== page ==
Short pants

Boys commonly wore short pants during the 1960s. Both play shorts as well as dress shorts were worn. Dress shorts were common for younger, but now are rare. Short pants here were not considered as "a young boys style". Young boys started wearing long pants very early, but in the summer everybody wears short pants. Play or casual shorts are common for everybody also now. It is very common to see short pants here especially in Mediterranean part, because it is rather hot in summer. It is was not just younger boys wearing short pants. Today just about everyone wears shorts--it is quite common to see adults wearing them during the summer.


Lederhosen were worn in the 1960s. They were not a dominate style, but some boys did wear them. It was presumably the German influence. They are now rarely seen.

Knee socks

Kneesocks were very common. They were never considered as "girls" fashons in Croatia, like in some other countries. Now they are rare, because in summer nobody wears any socks at all during the summer.


Some younger boys in the 1960s wore tights, although not commonly with short pants. They considered that was more for girls. More common was to wear tights with long pants for warmth during the winter. Many nursery school boys wore white, red or blue tights under long trousers. Some grade school boys also wore them.


Sandals were worn in the 1960s. Some boys wore white sandals with white kneesocks. Now sandals are still common, but usually black or brown. Most boys wear them without socks.


Family images are very useful because they provide insights as to what kind of clothes and fashions the rest of the maily was wearing. Family images can also provide some useful life-style insights. We do not have many Croatian images at this time, but have begun to collect some for this section. At this time we only have an image of an unidentified Croatian family, probably taken about 1910. It looks to us like a working-class family.


As with other countries, we have noted images of Croatian children wearing costumes. Some of these are difficifult to interpret. Some are clearly costumes for play acting or parties. Others are rather unusual and we find difficult to interpret. One such image shows a girl wearing long baggy pants rather than a dress in the early 20th century. Hopefully our Croatian readers will offer their insights here.

Folk Costumes

Some sources believe that gayly decorated folk costume, folk customs and folk music are the important distinctive features of the Croatian nation. Croats in the 20th century came to see these cultural elements as the way in which Croats could present themselves to the world. We know, however, very little about Crotian folk costumes at this time. We note Croats wearing traditional outfits in the 19th century. This included plain whote shorts and trousers, a style we see throughout the Balkans. We believe that these outfits were still worn to some degree before World War II, especially in rural areas. Dress in the cities was westernized by the time of World War II. It is less clear when Croats began wearing fancy folk costumes to fairs and festivals and on important festivals. Although many started wearing traditional folk costumes for folk festivals and, even, holidays, there were no confirmations of the use of these fancy folk costume in everyday life. There were many common elements to Balkans folk costumes. This reflects the centuries of Ottoman ruile. We do not yet have details on specific Croatian costumes. We note a lot of red and white shirts or blouses. While red was important we see many white costumes as well. We have noted striking gold embroidery on white garments. Embrodery and lace are important elements as is the case elsewhere in the Balkans.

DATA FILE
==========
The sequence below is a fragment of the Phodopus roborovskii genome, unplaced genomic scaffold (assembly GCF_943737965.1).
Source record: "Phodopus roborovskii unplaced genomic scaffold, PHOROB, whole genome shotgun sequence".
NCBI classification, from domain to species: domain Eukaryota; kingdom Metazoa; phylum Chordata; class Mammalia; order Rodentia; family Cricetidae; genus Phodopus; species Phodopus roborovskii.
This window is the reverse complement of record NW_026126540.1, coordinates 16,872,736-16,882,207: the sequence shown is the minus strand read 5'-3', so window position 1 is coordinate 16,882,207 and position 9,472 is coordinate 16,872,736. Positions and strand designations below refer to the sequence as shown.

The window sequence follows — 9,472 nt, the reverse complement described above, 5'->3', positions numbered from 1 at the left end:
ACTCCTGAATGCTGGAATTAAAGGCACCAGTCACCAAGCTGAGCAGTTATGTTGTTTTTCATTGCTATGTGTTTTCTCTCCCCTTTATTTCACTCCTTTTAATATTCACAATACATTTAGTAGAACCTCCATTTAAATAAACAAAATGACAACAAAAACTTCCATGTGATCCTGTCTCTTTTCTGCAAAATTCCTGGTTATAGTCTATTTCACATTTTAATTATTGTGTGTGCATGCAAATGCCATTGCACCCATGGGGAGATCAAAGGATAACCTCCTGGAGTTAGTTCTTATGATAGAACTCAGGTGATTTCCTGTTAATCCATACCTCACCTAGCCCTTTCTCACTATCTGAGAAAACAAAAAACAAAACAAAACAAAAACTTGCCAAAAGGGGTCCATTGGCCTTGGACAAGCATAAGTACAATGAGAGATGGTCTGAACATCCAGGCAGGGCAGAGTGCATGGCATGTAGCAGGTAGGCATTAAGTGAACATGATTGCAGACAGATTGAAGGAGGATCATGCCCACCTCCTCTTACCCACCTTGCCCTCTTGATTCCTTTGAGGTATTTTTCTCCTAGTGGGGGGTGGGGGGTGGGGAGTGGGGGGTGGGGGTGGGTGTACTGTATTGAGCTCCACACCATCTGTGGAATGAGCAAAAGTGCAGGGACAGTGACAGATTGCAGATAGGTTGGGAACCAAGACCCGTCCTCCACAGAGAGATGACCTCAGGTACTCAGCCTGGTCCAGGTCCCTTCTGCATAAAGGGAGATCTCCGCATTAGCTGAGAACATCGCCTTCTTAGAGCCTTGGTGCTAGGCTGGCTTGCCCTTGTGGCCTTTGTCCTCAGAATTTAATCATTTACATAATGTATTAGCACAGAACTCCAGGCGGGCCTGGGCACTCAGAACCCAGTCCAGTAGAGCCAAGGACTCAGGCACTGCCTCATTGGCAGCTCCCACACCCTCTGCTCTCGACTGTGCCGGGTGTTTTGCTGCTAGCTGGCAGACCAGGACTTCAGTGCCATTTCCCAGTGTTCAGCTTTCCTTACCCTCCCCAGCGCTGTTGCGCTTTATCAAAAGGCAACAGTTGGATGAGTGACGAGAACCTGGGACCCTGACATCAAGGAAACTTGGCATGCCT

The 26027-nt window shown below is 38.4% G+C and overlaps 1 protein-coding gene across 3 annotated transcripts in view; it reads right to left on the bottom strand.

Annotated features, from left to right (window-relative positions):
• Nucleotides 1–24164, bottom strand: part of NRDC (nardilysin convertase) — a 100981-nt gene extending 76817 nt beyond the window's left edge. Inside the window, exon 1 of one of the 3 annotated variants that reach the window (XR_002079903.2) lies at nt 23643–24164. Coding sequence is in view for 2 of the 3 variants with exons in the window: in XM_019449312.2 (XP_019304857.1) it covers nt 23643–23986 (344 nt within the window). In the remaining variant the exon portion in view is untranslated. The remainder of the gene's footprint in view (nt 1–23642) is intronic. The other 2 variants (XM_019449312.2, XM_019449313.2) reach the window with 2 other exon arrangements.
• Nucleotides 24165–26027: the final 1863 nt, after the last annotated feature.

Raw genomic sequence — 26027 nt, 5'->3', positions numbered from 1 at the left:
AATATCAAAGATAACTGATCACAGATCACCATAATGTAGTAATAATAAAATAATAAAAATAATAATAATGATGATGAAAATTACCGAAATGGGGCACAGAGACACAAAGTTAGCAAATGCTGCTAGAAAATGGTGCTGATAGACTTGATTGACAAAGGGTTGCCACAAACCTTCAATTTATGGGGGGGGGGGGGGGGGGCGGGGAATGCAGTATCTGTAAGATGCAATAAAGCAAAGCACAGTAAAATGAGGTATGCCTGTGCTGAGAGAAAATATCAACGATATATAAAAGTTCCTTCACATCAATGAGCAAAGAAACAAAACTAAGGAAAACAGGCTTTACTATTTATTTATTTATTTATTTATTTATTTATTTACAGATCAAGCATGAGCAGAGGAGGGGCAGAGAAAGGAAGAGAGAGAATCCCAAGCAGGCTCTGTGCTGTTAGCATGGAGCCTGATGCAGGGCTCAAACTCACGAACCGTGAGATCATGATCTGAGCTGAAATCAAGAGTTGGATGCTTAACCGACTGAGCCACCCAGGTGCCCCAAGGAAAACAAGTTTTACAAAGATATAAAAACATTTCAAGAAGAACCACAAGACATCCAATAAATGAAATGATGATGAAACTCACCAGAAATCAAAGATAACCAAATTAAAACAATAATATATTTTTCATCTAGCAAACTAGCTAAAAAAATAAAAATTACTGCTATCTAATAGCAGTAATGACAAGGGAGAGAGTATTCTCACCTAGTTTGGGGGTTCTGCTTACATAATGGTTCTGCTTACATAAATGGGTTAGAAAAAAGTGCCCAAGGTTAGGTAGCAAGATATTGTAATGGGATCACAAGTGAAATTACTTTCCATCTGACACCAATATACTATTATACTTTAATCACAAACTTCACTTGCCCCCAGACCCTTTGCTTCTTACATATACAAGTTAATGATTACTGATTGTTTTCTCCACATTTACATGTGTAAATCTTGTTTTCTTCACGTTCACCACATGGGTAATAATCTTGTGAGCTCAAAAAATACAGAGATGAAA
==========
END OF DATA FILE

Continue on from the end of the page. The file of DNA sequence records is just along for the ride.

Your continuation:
Croatia is one of the European countries from which emmigrants have flowed through much of recent history. There was a major wave of immigration with the Turkish conquest (l6th century). About 0.5 million people emigrated from Croatia during the late 19th century up to the start of World War I. This seems a large number and we can not yet confirm this, especially as many of the immigrants came to America. American data suggests much smaller numbers. Even so, Croatia is not a large country and emmigration did represent an not inconsequential part of the population. A major reason reason for the emmigration was economic conditions and this in part affected annual fluctuations. Another factor was the desire to avoid military service. This was part of the reason that most of the emmigrants to America were men.